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Middle School STEM Class Launches Balloon Into Space

Hello All- 

 

A couple of months ago I was reminded of the importance of social networking in the "21st Century Classroom."   Out of the blue, I received an email from Jason Krueger of Stratostar Systems in Indiana.  It turns out that we were each trying to do the same thing- get kids excited about Science, Technology, Engineering, and Mathematics.  You can imagine my reaction when he mentioned that he would like to help my students send experiments into space.  This Friday, my students are doing just that......

 

Being that there are many educators from the Midwest on MSP2, I thought I would blog about my project in the hopes that other schools could possibly share in this wonderful experience first hand.  I am also planning on uploading pictures and many of the details of our project so even if you don't live near Indiana, perhaps your class can create a similar ballooning project much like the two high school students from Canada.  I've invited Jason to post and answer questions.  Please feel free to ask away as Jason is a good guy that is looking to make a difference.

 

Take Care,

Tom

 

Below is a copy of our press release:

 

Students from Indian Valley Middle School will be conducting a High-Altitude Weather Balloon launch on  Friday March 2nd 2012 , with Project Based Learning company StratoStar.  Indian Valley students are designing and building experiments to be flown on the flight platform just like real-world Scientist and Engineers.  The balloon and experiments will ascend to an altitude of 100,000 ft above the Earth (three times higher than commercial jets fly).  This region is known as the Edge of Space and is above 99% of the atmosphere.  The balloon will burst and a parachute will bring the experiments gently back to Earth.  The students will be running Mission Control just like NASA in order to collect the real-time data from their experiments and help guide the recovery team to the final landing location.  Typically this type of activity is only conducted by large government agencies such as NASA and NOAA.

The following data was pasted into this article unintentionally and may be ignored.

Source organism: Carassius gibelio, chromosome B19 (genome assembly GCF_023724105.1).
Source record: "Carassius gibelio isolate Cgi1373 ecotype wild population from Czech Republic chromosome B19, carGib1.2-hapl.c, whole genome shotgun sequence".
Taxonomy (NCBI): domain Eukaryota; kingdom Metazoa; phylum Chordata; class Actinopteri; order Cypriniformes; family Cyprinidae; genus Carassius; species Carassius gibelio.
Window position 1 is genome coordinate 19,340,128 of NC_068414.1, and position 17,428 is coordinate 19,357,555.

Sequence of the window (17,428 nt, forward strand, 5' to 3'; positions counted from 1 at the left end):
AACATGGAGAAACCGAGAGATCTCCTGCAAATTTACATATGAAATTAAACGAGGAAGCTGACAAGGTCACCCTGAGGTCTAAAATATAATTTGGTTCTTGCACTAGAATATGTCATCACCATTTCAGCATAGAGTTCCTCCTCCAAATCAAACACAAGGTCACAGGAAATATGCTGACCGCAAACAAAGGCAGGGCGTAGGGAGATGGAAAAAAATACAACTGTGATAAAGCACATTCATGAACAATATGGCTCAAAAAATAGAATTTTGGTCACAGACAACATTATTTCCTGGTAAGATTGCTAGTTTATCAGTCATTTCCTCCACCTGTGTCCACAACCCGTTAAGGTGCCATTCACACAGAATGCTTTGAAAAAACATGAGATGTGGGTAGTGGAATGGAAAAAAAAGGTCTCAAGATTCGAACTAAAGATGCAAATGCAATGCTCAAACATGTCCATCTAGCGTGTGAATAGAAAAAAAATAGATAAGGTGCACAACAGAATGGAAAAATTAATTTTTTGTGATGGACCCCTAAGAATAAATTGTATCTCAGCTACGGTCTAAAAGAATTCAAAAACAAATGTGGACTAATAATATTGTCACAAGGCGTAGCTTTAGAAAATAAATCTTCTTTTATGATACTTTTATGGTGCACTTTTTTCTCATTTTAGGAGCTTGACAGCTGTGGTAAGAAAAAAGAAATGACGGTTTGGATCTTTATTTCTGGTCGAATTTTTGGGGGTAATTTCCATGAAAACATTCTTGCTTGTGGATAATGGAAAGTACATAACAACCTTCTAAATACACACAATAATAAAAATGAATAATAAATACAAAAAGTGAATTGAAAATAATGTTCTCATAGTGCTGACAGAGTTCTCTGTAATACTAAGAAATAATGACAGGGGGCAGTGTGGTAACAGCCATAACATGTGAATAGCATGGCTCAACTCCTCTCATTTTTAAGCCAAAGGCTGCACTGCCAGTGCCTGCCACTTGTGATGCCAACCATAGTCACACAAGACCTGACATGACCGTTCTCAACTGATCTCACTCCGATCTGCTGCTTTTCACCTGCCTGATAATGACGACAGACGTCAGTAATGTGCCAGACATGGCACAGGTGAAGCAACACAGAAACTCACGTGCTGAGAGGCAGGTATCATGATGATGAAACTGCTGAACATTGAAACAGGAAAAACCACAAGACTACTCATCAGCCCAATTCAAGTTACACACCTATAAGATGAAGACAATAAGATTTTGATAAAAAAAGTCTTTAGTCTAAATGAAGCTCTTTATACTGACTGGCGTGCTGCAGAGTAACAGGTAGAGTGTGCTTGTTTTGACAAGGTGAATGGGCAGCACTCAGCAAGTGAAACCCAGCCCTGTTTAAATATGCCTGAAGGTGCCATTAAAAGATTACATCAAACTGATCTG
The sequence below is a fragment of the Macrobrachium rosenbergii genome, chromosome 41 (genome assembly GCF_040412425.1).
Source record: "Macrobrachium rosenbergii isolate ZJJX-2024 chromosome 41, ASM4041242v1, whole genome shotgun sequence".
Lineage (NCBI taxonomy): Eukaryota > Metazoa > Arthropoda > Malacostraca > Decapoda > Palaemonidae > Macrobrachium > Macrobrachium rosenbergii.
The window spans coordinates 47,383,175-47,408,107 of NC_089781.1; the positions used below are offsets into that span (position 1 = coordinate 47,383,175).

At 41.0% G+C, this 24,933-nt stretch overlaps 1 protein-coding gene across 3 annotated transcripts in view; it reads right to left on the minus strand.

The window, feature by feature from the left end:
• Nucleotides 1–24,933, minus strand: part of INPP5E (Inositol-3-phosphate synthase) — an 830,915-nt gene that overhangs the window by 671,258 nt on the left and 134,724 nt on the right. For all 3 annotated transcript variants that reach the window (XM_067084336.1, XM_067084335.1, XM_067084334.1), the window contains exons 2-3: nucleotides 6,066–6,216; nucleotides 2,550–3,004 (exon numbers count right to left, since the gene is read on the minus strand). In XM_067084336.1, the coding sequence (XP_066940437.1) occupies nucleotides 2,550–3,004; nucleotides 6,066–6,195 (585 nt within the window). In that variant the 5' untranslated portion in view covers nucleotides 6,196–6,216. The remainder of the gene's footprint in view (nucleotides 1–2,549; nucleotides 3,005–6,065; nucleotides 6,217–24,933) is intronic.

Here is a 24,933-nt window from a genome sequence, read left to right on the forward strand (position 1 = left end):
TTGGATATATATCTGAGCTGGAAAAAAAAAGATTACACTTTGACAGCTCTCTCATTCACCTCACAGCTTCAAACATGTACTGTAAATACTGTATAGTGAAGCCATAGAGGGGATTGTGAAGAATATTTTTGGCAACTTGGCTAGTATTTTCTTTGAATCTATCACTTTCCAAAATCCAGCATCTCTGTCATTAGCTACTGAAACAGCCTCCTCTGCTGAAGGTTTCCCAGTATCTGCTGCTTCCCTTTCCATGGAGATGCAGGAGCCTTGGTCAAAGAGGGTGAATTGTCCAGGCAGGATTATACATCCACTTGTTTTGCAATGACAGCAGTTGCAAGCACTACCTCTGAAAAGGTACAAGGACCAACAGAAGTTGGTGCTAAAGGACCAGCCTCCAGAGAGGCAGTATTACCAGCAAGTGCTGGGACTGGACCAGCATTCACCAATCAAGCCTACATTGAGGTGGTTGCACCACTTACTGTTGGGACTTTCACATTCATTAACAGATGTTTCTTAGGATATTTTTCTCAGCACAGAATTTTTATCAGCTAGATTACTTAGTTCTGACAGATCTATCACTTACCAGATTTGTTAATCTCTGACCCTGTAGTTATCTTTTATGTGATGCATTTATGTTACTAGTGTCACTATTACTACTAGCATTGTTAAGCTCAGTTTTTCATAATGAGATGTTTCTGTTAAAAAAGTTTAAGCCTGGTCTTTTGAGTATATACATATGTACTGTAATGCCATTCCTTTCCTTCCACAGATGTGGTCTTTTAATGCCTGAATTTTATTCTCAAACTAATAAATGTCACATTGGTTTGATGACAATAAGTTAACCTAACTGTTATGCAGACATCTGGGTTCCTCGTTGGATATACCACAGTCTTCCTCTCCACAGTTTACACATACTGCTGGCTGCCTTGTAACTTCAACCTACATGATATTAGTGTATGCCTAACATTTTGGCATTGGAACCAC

The student experiments are focused around such topics as:

  • “How cold is it up there? They will use temperature sensors to make measurements on the way up and down
  • “What is the Jet Stream and how fast is it? Student will be analyzing the real-time data from the GPS onboard to understand the wind speeds at different altitudes.

Indiana Valley teachers Tom Jenkins and Tonda North will be using this exciting hands-on project to engage the students in real World Science, Engineering and Mathematics. Tom and Tonda’s goal for the students is one day they will choose a career in Science, Technology, Engineering and Math (STEM).

StratoStar will be helping with this launch and is a hands-on Education company dedicated to “Creating the next generation of Scientist and Engineers.” StratoStar is based out of Indianapolis and has worked with Universities, High schools and Jr. Highs across the country to “Unlock student curiosity,” through the use of high-altitude weather balloon missions. http://www.stratostar.net/ .

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Comment by Tom Jenkins on March 12, 2012 at 12:40pm
Comment by Tom Jenkins on March 6, 2012 at 8:36pm

Launch was incredible!!!!  Our balloon traveled over 80 miles, reached an altitude of 63,000 feet, and went as fast as 120 mph.  It was amazing how the entire school bought into this project.  It was great for the gifted, the hard to reach, as well as everyone in between.